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Do Neighborhoods Affect Hours Worked? Evidence from Longitudinal Data

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Listed:
  • Bruce A. Weinberg

    (Ohio State University)

  • Patricia B. Reagan

    (Ohio State University)

  • Jeffrey J. Yankow

    (Furman University)

Abstract

Using a confidential version of the NLSY79, we estimate large effects of neighborhood social characteristics and job proximity on labor market activity. A variety of neighborhood social characteristics are associated with less market work. Social characteristics have nonlinear effects, with the greatest impact in the worst neighborhoods. Social characteristics are also more important for less-educated workers. Exploiting the panel aspects of our data, we find that estimates that do not account for neighborhood selection on the basis of time-invariant and time-varying unobserved individual characteristics substantially overstate the social effects of neighborhoods but understate the effects of job access.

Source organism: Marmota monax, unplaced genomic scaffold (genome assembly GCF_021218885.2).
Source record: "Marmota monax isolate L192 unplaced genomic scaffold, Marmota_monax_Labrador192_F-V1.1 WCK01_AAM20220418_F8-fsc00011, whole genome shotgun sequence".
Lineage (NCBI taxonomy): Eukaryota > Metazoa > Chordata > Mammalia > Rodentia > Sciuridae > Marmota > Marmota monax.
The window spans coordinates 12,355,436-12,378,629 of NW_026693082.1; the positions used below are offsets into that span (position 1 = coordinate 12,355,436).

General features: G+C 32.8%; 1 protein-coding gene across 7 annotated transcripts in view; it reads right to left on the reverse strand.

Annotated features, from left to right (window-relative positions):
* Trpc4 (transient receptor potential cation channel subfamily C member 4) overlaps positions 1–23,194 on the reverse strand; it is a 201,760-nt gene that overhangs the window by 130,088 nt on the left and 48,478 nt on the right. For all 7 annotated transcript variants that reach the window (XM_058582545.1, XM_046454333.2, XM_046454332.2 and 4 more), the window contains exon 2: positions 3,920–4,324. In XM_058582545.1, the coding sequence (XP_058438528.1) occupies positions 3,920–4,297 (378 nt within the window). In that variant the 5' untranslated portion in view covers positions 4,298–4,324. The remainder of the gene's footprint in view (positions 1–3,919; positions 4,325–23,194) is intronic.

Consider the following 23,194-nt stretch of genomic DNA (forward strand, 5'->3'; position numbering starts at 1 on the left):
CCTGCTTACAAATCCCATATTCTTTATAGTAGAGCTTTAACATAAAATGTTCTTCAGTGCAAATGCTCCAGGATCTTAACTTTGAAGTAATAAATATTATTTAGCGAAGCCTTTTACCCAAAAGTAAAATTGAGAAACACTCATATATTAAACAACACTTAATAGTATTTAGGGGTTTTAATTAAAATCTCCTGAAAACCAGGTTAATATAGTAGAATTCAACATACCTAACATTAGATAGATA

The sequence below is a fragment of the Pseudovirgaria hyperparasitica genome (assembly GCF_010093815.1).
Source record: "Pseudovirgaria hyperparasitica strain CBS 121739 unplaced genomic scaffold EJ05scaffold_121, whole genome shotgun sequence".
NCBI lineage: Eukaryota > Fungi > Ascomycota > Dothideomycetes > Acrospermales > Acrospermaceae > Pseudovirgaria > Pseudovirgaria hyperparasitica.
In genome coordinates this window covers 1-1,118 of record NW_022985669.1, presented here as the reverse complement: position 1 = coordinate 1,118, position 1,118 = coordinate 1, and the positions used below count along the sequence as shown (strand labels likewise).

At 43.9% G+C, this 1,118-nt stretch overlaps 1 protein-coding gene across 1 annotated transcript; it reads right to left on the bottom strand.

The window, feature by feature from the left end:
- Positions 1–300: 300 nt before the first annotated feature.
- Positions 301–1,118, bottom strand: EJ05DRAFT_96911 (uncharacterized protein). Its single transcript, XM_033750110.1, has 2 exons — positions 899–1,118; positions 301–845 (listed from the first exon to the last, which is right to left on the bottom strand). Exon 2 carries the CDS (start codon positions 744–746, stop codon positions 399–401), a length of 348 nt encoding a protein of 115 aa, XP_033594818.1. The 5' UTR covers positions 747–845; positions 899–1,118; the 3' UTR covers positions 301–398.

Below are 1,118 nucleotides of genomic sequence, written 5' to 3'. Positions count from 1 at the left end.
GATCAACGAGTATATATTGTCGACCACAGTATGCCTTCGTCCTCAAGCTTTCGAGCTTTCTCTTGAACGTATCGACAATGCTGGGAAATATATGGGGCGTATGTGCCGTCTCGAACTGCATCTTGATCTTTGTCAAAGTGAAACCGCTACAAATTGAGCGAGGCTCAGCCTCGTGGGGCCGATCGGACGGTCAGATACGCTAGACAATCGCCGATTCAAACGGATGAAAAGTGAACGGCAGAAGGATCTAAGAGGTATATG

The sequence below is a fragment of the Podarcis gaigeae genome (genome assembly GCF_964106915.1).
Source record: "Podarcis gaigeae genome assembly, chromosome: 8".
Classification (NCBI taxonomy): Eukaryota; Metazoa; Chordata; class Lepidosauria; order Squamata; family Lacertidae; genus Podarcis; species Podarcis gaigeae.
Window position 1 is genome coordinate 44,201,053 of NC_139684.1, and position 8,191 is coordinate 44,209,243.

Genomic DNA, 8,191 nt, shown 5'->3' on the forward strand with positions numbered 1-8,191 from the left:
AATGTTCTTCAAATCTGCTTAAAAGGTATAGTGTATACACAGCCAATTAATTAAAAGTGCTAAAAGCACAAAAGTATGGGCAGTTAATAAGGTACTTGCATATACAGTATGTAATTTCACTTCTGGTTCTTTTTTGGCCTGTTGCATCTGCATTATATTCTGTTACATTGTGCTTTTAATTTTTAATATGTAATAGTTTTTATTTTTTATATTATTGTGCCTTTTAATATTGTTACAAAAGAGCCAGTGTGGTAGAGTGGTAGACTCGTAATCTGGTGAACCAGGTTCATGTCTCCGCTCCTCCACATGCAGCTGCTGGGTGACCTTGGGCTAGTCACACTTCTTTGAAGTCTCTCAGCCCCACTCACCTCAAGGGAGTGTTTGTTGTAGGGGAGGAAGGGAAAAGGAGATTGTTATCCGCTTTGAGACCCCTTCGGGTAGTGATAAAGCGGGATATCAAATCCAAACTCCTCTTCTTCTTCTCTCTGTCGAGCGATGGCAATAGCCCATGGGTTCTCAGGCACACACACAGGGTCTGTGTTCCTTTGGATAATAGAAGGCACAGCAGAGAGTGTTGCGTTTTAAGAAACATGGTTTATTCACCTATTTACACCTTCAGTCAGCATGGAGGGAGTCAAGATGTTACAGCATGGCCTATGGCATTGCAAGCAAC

Suggested Citation

  • Bruce A. Weinberg & Patricia B. Reagan & Jeffrey J. Yankow, 2004. "Do Neighborhoods Affect Hours Worked? Evidence from Longitudinal Data," Journal of Labor Economics, University of Chicago Press, vol. 22(4), pages 891-924, October.
  • Handle: RePEc:ucp:jlabec:v:22:y:2004:i:4:p:891-924
    DOI: 10.1086/423158
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